New Jersey allows undocumented immigrants to obtain professional licenses

NEW JERSEY Governor Phil Murphy has signed a bill allowing the approximately 500,000 undocumented immigrants who live in the state to be able to apply for professional licenses.

“This eliminates a roadblock. There have been many that have been put up against our immigrant families and communities,” Murphy said.

According to Migration Policy Institute numbers, about 97,000 or 23% of New Jersey’s estimated 526,000 undocumented residents have a Bachelor’s, graduate or professional degree.

“New Jersey is stronger when everyone is given the opportunity to contribute and everyone is given a chance to live their American Dream,” Murphy added. “This law sends a simple, powerful message that immigration status can no longer be used as an excuse to discriminate among equally educated, trained, and qualified individuals.”

In the state, professions and occupations that require licenses include accountants, architects, acupuncturists, audiologists, beauticians, court reporters, cosmetologists, doctors, dentists, engineers, home inspectors, morticians, nurses, occupational therapists, optometrists, pharmacists, plumbers, real estate appraisers, social workers and veterinarians.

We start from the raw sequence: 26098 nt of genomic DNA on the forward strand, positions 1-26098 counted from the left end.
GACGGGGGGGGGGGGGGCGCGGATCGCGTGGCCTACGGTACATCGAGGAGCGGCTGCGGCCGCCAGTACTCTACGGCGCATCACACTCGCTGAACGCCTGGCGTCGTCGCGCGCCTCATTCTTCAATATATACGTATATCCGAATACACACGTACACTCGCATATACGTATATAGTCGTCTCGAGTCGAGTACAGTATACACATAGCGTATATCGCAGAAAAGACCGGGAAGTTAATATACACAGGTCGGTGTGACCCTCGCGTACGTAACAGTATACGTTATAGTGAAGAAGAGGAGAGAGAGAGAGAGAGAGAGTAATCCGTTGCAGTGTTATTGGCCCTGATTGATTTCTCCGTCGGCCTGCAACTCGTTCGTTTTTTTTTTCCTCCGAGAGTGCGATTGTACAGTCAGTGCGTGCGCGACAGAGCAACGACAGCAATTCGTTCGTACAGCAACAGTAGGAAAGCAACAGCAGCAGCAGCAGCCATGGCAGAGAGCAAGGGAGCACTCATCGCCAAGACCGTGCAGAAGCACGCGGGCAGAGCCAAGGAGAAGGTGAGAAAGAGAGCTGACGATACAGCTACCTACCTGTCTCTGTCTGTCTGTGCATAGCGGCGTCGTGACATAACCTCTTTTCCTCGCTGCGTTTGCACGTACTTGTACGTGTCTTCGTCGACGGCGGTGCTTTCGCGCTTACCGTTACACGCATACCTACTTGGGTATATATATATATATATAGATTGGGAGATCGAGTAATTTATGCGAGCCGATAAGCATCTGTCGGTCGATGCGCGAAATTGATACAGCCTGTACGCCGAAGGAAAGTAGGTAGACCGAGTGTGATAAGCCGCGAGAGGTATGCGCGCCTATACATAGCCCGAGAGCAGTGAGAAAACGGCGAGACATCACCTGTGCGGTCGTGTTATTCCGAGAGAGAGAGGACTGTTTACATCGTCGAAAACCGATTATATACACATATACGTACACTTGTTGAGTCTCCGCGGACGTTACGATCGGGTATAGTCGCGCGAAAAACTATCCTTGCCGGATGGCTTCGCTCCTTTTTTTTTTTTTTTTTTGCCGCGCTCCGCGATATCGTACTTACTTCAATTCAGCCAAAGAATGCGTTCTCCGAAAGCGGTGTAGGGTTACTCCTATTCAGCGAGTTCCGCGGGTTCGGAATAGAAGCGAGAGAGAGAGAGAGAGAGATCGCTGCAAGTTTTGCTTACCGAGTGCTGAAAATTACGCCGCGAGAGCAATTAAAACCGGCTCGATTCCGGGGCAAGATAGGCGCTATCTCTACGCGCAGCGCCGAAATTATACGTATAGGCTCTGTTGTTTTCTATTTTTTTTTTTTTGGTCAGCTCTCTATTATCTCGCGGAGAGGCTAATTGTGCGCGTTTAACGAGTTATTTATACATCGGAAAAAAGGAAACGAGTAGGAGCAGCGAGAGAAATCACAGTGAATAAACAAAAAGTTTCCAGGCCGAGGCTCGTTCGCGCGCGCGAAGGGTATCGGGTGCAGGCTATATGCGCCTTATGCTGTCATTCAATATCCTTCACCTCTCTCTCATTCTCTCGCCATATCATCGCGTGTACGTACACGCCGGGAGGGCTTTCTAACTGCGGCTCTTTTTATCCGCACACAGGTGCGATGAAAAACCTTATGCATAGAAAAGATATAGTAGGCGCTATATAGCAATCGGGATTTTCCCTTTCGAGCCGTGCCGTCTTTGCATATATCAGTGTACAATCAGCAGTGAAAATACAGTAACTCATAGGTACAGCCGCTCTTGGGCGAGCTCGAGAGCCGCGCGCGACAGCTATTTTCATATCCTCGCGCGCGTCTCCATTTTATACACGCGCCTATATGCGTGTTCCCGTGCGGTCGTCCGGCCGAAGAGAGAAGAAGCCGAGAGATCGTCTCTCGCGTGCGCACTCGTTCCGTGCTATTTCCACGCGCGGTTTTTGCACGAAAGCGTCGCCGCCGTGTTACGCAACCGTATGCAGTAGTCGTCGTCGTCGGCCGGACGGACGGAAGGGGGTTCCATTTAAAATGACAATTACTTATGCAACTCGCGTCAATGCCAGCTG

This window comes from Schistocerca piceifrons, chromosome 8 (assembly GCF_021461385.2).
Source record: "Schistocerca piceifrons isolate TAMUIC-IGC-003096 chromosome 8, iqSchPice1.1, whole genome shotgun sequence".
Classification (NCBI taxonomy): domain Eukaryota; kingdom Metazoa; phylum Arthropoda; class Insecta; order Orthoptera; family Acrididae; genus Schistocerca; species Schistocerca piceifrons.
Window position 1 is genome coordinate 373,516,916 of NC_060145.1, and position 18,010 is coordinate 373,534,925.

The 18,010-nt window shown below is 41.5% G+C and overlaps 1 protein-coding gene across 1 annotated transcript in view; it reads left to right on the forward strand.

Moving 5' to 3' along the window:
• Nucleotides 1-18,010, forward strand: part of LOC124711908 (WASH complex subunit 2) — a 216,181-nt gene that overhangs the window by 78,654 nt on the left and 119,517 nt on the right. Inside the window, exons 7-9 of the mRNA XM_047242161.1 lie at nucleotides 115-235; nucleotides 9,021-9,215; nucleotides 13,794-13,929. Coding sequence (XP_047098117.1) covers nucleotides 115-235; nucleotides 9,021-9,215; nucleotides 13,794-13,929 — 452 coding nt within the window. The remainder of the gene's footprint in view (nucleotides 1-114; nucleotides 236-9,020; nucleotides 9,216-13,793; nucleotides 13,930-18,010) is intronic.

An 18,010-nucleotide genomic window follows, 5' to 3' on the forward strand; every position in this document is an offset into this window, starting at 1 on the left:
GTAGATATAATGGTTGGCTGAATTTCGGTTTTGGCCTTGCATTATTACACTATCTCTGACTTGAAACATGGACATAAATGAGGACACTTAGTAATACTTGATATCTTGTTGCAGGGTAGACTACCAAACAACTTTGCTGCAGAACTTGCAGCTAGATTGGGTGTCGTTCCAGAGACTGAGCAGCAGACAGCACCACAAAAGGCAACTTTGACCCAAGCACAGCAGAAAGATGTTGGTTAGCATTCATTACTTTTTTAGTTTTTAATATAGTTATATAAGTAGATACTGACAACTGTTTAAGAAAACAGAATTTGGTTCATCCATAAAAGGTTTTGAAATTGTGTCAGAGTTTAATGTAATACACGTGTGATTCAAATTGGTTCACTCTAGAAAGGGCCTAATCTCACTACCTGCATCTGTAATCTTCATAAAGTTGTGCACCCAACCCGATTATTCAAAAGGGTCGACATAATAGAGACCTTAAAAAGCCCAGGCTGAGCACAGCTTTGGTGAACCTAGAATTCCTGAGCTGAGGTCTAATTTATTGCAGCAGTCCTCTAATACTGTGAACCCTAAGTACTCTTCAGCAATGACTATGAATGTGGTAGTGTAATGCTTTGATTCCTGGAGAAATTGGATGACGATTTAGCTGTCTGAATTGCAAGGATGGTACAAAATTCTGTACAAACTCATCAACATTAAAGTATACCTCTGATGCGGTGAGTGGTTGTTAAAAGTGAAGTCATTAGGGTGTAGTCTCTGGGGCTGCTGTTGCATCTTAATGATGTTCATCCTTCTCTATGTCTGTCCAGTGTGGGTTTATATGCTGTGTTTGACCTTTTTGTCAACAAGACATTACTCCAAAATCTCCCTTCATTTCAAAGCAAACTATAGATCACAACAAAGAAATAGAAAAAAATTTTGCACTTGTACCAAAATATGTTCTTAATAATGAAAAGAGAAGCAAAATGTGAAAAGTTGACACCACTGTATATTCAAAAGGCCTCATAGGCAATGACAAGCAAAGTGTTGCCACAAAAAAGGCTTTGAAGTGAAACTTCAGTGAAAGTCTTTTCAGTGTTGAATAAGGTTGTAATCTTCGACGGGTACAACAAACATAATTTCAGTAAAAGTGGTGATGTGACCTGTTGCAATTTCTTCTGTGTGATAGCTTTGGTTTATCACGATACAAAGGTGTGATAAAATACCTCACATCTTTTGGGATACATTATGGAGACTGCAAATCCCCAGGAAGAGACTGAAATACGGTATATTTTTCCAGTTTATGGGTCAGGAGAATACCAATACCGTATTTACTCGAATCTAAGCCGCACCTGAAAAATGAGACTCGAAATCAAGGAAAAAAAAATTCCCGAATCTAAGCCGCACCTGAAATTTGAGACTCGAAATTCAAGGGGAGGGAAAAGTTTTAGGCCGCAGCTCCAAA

New Jersey, known for its diversity and thriving immigrant population, is the first state in the east coast to do so.

Under the federal Personal Responsibility and Work Opportunity Reconciliation Act of 1996 (PRWORA), states may grant an individual who is not lawfully present in the United States eligibility for certain State or local public benefits, including professional and commercial licensure, through the enactment of state law.

The sweeping legislation is the first on the East Coast that removes all immigration barriers to obtaining professional and occupational licenses, immigration advocates said. California, Nevada and New Mexico are among other states with similar legislation.
Paul Rodriguez, the acting director of the Division of Consumer Affairs, who will oversee the implementation of the legislation, said the law takes effect immediately.

“Applicants’ immigration status should have no bearing on their ability to obtain a professional or occupational license provided they meet educational and all other requirements,” Rodríguez said. “Eliminating the current residency requirement will allow prospective licensees who fulfill all other prerequisites to practice in their chosen profession.”

He added that in New Jersey there are 51 occupational and professional licensing boards that license collectively about 750,000 individuals across 175 professions in the state. The boards review educational and training requirements before approving licenses.

Federal law prohibits employers from hiring someone living in the country illegally, but immigrants of any legal status are able to work as independent contractors or to start a business using a Social Security number or Individual Tax Identification Number.

According to the American Immigration Council, nearly one-quarter of New Jersey’s population was born in another country, while one in six residents is a native-born U.S. citizen with at least one immigrant parent. n

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